Shohei Imamura

Imamura

Shohei Imamura is widely recognised as one of the most important directors to emerge from the Japanese New Wave of the 1960s. He is the only Japanese director to win two Palme d’Or awards. Imamura’s work is typically ribald, bawdy, and earthy, revealing and revelling in the underpinnings of Japanese society.

Pigs and Battleships

Shohei Imamura | Japan | 1961 | 108 minutes | English subtitles

Imamura answered his true calling as Japanese cinema’s most dedicated and brilliant chronicler of society’s underbelly with this astonishing film. A riotous portrait of sub-Yakuza gangsters battling for control of the local pork business in a U.S. Navy-occupied coastal town, Imamura conjures a chaotic world of petty thugs, young love, tough-headed women, and underworld hypochondria.

Sunday, 10 January at 7.00pm

The Insect Woman

Shohei Imamura | Japan | 1963 | 123 minutes | English subtitles

A portrait of opportunism and resilience in three generations of women. The Insect Woman is Imamura’s most expansive film, and Tomé, who survives decades of Japanese social upheaval, as well as abuse and servitude at the hands of various men, his ultimate heroine. Arguably Imamura’s most radical and emphatic testament to female resilience.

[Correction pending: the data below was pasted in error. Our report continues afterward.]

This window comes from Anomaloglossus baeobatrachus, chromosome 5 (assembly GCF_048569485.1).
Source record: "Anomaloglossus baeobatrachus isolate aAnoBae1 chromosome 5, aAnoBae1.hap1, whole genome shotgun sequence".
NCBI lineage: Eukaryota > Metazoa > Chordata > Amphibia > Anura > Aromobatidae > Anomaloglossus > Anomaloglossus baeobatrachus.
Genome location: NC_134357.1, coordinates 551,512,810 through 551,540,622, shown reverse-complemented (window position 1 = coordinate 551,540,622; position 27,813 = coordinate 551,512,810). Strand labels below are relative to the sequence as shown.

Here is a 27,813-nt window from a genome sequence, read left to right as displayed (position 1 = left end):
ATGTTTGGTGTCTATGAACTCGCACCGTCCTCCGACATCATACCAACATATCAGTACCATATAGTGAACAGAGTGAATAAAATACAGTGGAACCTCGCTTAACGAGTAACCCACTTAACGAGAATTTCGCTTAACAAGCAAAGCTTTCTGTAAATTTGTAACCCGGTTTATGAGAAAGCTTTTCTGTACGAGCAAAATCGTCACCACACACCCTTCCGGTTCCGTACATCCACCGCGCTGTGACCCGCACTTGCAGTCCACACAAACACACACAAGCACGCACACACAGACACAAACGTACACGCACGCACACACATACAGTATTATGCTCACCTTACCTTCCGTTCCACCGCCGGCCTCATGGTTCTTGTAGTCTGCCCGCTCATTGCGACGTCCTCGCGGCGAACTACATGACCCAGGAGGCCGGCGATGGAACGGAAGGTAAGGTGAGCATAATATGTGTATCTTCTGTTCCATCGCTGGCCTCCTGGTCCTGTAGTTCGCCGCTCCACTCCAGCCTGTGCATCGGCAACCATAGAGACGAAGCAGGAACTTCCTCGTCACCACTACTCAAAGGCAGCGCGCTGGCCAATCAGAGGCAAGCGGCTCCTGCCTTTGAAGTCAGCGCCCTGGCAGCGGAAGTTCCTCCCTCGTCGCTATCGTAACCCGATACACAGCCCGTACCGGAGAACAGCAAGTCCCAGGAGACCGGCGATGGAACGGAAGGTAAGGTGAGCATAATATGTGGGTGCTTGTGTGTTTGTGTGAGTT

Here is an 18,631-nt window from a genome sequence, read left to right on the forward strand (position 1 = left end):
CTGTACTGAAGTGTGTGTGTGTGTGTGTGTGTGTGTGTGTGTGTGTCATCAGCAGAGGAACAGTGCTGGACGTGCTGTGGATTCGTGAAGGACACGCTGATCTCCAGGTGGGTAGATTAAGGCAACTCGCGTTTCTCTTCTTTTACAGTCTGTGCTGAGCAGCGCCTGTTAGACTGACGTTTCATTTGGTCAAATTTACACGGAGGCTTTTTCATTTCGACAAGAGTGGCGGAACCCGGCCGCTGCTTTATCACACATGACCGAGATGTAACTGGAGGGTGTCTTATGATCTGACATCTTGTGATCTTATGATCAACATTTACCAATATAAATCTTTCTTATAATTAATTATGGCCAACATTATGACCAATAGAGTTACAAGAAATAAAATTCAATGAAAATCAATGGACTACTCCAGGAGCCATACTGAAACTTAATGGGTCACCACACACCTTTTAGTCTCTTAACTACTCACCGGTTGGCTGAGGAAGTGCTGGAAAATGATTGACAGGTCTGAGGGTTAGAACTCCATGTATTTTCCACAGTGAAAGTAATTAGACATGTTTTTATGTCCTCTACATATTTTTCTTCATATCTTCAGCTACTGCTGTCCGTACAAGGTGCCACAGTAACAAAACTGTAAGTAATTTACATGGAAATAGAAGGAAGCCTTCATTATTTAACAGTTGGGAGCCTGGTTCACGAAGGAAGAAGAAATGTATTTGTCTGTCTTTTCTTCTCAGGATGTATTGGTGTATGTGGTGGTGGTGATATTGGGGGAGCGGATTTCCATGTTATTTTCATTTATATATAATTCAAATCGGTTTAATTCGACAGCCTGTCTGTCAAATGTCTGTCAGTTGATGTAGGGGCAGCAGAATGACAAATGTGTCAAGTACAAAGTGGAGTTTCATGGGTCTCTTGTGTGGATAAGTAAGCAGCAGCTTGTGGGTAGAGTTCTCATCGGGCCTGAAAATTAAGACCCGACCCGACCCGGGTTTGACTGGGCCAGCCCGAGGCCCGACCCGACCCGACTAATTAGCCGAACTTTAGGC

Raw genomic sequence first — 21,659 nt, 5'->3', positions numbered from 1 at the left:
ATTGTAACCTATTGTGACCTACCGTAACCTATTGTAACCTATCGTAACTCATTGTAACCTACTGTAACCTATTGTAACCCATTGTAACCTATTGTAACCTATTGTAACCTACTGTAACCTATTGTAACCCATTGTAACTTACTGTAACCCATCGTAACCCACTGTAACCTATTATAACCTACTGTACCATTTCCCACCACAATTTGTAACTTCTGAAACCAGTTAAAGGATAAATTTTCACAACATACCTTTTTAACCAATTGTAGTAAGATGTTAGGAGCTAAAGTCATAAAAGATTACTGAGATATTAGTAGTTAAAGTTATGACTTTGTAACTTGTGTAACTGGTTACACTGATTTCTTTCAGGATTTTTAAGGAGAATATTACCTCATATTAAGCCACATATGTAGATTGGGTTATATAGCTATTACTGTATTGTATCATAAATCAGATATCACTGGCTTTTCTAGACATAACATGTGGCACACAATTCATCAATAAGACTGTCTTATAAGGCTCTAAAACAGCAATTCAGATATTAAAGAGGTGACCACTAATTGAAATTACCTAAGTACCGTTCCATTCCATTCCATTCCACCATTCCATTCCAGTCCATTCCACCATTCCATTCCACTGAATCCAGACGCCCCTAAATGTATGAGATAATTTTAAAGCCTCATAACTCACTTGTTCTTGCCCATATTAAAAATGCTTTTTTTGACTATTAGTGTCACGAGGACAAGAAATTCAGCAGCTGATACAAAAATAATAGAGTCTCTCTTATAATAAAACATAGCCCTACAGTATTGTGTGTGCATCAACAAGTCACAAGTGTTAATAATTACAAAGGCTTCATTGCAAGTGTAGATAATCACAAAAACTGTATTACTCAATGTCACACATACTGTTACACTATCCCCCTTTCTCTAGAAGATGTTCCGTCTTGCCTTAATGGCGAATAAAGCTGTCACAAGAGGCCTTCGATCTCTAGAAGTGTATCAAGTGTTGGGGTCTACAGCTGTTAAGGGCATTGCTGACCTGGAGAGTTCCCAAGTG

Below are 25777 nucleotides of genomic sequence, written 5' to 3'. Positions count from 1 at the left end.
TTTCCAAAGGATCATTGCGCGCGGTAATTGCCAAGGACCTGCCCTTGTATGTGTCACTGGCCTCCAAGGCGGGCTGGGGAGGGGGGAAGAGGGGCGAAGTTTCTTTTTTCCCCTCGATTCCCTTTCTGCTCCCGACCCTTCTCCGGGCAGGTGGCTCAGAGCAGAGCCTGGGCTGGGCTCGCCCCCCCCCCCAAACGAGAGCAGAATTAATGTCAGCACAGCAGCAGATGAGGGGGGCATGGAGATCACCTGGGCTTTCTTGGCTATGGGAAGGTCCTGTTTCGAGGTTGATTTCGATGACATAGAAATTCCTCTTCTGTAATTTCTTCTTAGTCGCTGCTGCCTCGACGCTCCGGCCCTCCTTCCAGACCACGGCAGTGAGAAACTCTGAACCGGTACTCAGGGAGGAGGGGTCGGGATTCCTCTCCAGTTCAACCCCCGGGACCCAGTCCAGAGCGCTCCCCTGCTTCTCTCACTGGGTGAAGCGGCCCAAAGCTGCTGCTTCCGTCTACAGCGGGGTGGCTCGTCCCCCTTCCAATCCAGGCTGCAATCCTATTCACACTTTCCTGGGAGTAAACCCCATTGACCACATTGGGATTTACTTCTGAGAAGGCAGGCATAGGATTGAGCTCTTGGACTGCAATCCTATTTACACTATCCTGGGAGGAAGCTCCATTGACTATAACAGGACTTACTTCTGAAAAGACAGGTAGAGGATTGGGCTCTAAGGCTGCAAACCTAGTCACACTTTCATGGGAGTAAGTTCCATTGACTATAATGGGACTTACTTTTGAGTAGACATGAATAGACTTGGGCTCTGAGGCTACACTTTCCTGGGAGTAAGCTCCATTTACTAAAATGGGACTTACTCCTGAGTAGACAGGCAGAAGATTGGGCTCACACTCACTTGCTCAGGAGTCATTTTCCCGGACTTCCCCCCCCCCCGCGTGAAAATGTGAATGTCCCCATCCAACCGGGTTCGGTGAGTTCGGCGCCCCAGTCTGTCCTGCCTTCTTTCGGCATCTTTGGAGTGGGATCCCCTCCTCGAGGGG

Sunday, 17 January at 7.00pm

Vengeance is Mine

Shohei Imamura | Japan | 1979 | 140 minutes | English subtitles

This startlingly violent film recounts, in a simple dispassionate style, the true story of Iwao Enokizu, self-styled ‘King of the Criminals.’ Unfolding through multiple flashbacks, Ken Ogata delivers a career-defining performance as a con-artist turned rapist and murderer.

Sunday, 24 January at 7.00pm

The Ballad of Nariama

Shohei Imamura | Japan | 1983 | 130 minutes | English subtitles

A brutal and haunting meditation on the nature of life, sex and death. With typical directness and black humour, Imamura presents a bracingly unsentimental rumination on mortality and an engrossing study of a community’s struggles against the natural elements. Handled with a masterful control and simplicity, moving effortlessly between the comic and the horrific, The Ballad of Narayama is one of Imamura’s deepest, richest works.

Sunday, 31 January at 7.00pm

The Eel

Shohei Imamura | Japan | 1997 | 116 minutes | English subtitles

After an eight-year prison sentence for murder, Takuro chooses to start a new life as a barber in a small town, which offers perfect isolation from his fears. As a favour to the town priest he agrees to help a young woman with a troubled past by offering her job as his assistant. However, when he least expects it, her past will collide with his. A tonally-shifting exploration of self-forgiveness and self-acceptance that is deeply lyrical, imaginative, funny and emotionally resonant.

Sunday, 7 February at 7.00pm